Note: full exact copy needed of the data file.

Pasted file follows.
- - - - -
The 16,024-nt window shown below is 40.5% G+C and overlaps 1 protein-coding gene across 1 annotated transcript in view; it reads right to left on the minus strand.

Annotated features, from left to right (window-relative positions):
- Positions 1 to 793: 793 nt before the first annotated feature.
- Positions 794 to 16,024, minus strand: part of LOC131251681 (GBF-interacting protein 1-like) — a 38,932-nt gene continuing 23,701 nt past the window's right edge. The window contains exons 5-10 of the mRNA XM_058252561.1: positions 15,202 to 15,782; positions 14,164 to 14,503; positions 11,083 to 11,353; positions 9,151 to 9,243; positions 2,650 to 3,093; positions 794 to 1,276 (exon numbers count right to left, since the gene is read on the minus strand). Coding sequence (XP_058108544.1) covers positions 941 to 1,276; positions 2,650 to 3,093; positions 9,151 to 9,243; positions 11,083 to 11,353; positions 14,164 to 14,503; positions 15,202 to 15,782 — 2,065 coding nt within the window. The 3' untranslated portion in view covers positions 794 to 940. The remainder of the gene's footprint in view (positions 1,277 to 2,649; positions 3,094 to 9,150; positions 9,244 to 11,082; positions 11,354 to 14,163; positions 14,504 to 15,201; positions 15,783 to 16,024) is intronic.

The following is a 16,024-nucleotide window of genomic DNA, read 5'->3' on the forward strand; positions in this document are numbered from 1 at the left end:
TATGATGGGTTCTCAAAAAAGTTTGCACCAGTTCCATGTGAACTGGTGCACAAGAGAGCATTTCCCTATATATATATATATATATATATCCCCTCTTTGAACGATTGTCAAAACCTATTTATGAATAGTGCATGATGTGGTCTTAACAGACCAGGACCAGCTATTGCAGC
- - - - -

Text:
The 16,024-nt window shown below is 40.5% G+C and overlaps 1 protein-coding gene across 1 annotated transcript in view; it reads right to left on the minus strand.

Annotated features, from left to right (window-relative positions):
- Positions 1 to 793: 793 nt before the first annotated feature.
- Positions 794 to 16,024, minus strand: part of LOC131251681 (GBF-interacting protein 1-like) — a 38,932-nt gene continuing 23,701 nt past the window's right edge. The window contains exons 5-10 of the mRNA XM_058252561.1: positions 15,202 to 15,782; positions 14,164 to 14,503; positions 11,083 to 11,353; positions 9,151 to 9,243; positions 2,650 to 3,093; positions 794 to 1,276 (exon numbers count right to left, since the gene is read on the minus strand). Coding sequence (XP_058108544.1) covers positions 941 to 1,276; positions 2,650 to 3,093; positions 9,151 to 9,243; positions 11,083 to 11,353; positions 14,164 to 14,503; positions 15,202 to 15,782 — 2,065 coding nt within the window. The 3' untranslated portion in view covers positions 794 to 940. The remainder of the gene's footprint in view (positions 1,277 to 2,649; positions 3,094 to 9,150; positions 9,244 to 11,082; positions 11,354 to 14,163; positions 14,504 to 15,201; positions 15,783 to 16,024) is intronic.

The following is a 16,024-nucleotide window of genomic DNA, read 5'->3' on the forward strand; positions in this document are numbered from 1 at the left end:
TATGATGGGTTCTCAAAAAAGTTTGCACCAGTTCCATGTGAACTGGTGCACAAGAGAGCATTTCCCTATATATATATATATATATATATCCCCTCTTTGAACGATTGTCAAAACCTATTTATGAATAGTGCATGATGTGGTCTTAACAGACCAGGACCAGCTATTGCAGC